A local character of the 1950s and early 1960s, Ethyl Fernbach was a housedress-wearing matron who played piano and sang the standards at Shanty Devlin’s and later at Elegant Ethyl’s, a bar behind the Red Griffin Inn, both in Cucamonga. She was the subject of one of my columns, which you can read as an extended entry below.
Anyway, she’s been memorialized on the Find a Grave website. A woman named Kym Winkler read my column and set up the page using excerpts of my column. You can view the page here.
A toast to Elegant Ethyl
(originally appeared March 14, 2008)
THE TAPE unspooled the sound of Cucamonga in 1959.
Inside a beer bar named Shanty Devlin’s, a woman plays an upright piano in rollicking style and warbles the standards: “Happy Days Are Here Again,” “Carolina in the Morning,” “Sweet Adeline.”
Customers sing along energetically. It’s like a boozier version of Shakey’s Pizza.
“One more time, y’all!” the singer chirps now and then, betraying her Southern roots.
This remarkable tape came to me courtesy of Wayne Kaltenberger. The singer was the local legend known as Elegant Ethyl.
In my years here, Elegant Ethyl occasionally surfaces in oldtimers’ recollections. She was the star attraction at Shanty Devlin’s, which stood at the northeast corner of Archibald and Foothill near a bank and a small courthouse.
As I understand it, Shanty Devlin’s offered draft beer and sandwiches, never swept the peanut shells off the floor and sold beer in small buckets. Regulars had their own bucket, personalized with their name.
Not only were these stories a rich slice of old Cucamonga, but I couldn’t help but dote on the idea of a local saloon singer named Elegant Ethyl. She sounds like a Damon Runyon character.
So I put out a call for information and soon heard from Kaltenberger and his wife, Peggy, who live in Pomona.
He had been a manager at Shanty Devlin’s and the Red Griffin Inn, both owned by entrepreneur Dick Devlin and both of which employed the Elegant One.
“She was a good ol’ girl,” Kaltenberger said fondly. “Blind in one eye and couldn’t see out of the other one.”
Kaltenberger loaned me a reel to reel tape he’d recorded of Ethyl in action and photos and memorabilia from both bars. As I’d assumed the best I could do at this point was stitch together anecdotes, this was a treasure trove.
(You can see some of the photos and listen to a portion of the tape on our Web site.)
Kaltenberger also provided her name: Ethyl Fernbach. Knowing that, I was able to track down two obituaries to complete this documentary portrait.
“Death Stills Pianist,” the Daily Report obit was headlined.
Fernbach was born in 1900 in Louisiana and came to California from Texas in 1922. She moved to Pomona in 1928 and lived at 1307 N. Garey Ave. with her husband, Paul. They had no children.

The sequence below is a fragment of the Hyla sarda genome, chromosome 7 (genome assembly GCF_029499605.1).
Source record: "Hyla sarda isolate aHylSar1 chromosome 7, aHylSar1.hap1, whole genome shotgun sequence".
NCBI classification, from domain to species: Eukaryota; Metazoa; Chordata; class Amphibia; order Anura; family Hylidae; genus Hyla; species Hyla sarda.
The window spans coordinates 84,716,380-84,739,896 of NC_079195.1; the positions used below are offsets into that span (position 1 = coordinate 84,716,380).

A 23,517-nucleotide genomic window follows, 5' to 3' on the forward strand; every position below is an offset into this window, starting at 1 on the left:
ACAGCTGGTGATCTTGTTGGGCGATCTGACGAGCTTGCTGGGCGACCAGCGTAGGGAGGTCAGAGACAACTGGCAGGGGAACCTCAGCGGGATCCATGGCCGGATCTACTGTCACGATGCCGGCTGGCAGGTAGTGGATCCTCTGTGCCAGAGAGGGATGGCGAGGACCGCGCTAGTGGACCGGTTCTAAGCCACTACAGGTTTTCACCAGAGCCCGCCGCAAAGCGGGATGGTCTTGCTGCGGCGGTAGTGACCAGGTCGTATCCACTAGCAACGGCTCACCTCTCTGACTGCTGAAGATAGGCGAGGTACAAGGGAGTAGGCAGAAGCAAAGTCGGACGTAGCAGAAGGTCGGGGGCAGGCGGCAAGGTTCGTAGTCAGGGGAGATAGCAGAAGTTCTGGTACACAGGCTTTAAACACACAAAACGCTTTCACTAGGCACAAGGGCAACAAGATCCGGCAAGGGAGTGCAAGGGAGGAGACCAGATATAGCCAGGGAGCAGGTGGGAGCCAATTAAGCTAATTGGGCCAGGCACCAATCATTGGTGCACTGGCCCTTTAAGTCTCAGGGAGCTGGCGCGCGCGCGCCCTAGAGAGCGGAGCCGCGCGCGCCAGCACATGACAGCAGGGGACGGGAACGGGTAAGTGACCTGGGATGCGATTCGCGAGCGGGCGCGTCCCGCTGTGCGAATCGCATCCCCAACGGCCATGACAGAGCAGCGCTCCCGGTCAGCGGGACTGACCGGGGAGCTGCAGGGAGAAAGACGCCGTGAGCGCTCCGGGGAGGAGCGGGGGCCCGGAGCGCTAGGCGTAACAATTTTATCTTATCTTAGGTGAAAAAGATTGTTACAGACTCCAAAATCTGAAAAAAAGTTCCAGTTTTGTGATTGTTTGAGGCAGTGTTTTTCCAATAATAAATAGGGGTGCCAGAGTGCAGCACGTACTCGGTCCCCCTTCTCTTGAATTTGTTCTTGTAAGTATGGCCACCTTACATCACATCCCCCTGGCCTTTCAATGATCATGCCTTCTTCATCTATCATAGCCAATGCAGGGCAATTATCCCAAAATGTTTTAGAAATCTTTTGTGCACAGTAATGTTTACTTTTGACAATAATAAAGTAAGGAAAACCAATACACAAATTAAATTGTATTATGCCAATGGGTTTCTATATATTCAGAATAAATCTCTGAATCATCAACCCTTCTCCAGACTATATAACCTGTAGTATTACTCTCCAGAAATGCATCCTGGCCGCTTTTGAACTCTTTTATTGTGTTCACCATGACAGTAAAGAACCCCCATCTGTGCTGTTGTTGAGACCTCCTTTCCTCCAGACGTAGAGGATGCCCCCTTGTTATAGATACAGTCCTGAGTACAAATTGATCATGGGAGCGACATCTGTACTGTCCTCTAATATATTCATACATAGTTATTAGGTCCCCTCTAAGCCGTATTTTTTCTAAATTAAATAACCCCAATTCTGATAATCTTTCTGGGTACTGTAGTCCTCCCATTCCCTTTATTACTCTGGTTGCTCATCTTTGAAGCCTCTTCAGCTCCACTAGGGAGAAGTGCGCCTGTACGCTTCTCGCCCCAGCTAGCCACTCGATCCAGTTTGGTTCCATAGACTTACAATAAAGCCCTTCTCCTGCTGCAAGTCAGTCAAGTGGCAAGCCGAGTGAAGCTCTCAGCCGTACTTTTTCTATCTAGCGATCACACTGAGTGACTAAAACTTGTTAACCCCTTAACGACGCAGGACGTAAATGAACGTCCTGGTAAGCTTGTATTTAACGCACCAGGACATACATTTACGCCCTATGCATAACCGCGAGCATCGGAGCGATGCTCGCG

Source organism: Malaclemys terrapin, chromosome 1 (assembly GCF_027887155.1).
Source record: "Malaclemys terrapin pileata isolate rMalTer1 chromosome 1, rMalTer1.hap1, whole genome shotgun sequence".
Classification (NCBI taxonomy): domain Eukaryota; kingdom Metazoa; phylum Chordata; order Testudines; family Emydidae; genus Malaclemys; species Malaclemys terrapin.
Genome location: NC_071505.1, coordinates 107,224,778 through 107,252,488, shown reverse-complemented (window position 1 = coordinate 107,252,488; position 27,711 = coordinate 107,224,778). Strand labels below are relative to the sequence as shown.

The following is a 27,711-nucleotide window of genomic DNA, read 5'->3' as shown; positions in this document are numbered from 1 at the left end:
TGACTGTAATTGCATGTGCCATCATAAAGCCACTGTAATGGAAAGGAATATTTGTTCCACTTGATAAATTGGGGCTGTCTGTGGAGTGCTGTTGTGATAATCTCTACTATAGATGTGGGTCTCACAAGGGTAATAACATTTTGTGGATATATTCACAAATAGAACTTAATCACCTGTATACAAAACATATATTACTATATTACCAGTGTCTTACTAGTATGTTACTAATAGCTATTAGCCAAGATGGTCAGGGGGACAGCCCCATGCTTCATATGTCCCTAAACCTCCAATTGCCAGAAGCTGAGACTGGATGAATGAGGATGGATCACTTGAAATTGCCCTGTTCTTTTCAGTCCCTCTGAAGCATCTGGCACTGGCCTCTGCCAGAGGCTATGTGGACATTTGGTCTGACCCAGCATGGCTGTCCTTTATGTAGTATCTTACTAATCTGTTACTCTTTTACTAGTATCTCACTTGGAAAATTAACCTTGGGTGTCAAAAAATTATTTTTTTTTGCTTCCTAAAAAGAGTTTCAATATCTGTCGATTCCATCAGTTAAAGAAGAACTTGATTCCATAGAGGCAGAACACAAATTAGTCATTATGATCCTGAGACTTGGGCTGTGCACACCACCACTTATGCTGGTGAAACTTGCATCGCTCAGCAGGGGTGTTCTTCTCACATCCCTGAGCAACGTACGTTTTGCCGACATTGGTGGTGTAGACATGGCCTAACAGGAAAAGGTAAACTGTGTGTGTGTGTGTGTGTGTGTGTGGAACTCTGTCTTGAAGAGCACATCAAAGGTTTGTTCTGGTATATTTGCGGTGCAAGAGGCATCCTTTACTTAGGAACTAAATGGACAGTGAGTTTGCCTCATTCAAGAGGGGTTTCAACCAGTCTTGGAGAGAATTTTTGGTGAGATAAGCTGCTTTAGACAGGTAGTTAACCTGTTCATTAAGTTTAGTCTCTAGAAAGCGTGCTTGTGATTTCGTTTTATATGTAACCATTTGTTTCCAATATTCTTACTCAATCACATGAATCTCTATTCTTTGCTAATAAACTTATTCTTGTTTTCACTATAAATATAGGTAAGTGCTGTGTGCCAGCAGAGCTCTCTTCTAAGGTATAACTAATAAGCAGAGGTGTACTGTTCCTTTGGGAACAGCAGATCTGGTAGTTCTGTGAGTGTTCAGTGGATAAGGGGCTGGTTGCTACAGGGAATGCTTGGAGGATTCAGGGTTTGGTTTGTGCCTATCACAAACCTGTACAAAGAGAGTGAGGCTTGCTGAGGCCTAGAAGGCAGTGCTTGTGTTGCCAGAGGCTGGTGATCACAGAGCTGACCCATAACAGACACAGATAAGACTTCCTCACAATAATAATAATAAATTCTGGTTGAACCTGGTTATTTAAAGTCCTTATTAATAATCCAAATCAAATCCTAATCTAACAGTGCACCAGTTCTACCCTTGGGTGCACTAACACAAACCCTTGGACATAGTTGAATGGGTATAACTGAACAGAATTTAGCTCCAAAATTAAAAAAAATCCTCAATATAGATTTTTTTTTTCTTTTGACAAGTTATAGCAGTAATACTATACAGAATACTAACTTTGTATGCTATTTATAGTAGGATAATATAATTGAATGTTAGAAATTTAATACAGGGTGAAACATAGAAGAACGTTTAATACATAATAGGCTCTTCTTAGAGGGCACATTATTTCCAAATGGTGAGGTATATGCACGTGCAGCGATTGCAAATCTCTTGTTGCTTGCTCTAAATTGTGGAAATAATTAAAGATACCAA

She died July 8, 1964, at age 64 after a sudden illness.
Before she was Elegant Ethyl, she played gospel music on KOCS-AM (1510) daily. Showing uncommon flexibility, she turned out to be willing to play in saloons and bowling alleys.
She worked Shanty Devlin’s from about 1959 to 1961, and after that had her own club, also owned by Devlin. Elegant Ethyl’s was at Ninth and Baker in Cucamonga behind the Red Griffin Inn. The stone building now holds offices for Cask ‘n Cleaver.
“She was kind of raucous, banging on the piano, singing old songs and being harassed by — and giving it back to — the college kids who would come to drink beer and trade quips with her,” reader Tony DiTommaso of Upland told me.
As Claremont was a dry town, college students packed into Shanty Devlin’s and Elegant Ethyl’s. In their own way, they adopted her. One senior class at Claremont Men’s College dedicated its yearbook to her.
As the Daily Report obituary put it: ” ‘Elegant Ethyl’ had a legion of friends in the West End, from those who remembered the ‘Roaring 20s’ to the present college crowd.”
To perform, the plus-sized Ethyl wore a cotton housedress and no makeup. She had glasses with thick, frosted lenses and, as noted earlier, was almost blind.
Her fee of $15 per night included one beer, which she drank between sets.
In other words, no one mistook her for Kitty Carlisle.
“She was a pretty colorful person, anything but elegant,” DiTommaso said.
Kaltenberger no longer knows where the ironic nickname came from, but Ethyl apparently was good-humored enough not to mind it.
He drove her home after the bar closed each night.
“She’d talk about customers. Laugh and carry on,” Kaltenberger said.
Did she enjoy performing?
“Yes. Especially after a beer,” he said. “She thought you should drink one beer.”
Rene Biane and Bob Patterson remember her too. She played blues for the lovelorn, parlor songs, ragtime, Tin Pan Alley tunes, Dixieland.
“Beer Barrel Polka,” “Mississippi Mud,” “Let Me Call You Sweetheart” and “I’m Looking Over a Four Leaf Clover” are among the songs she played regularly, and from memory, often in response to shouted requests.
Her best-known number was “(Won’t You Come Home) Bill Bailey.”
At DiTommaso’s urging, I phoned Cask ‘n Cleaver founder Chuck Keagle and mentioned Elegant Ethyl. He knew the name instantly.
“She just beat the hell out of the piano. She was incredible,” Keagle said delightedly.
“I haven’t heard her name in two decades. You have to be an oldtimer to have even heard of her.”
David Allen writes Friday, Sunday and Wednesday, elegantly.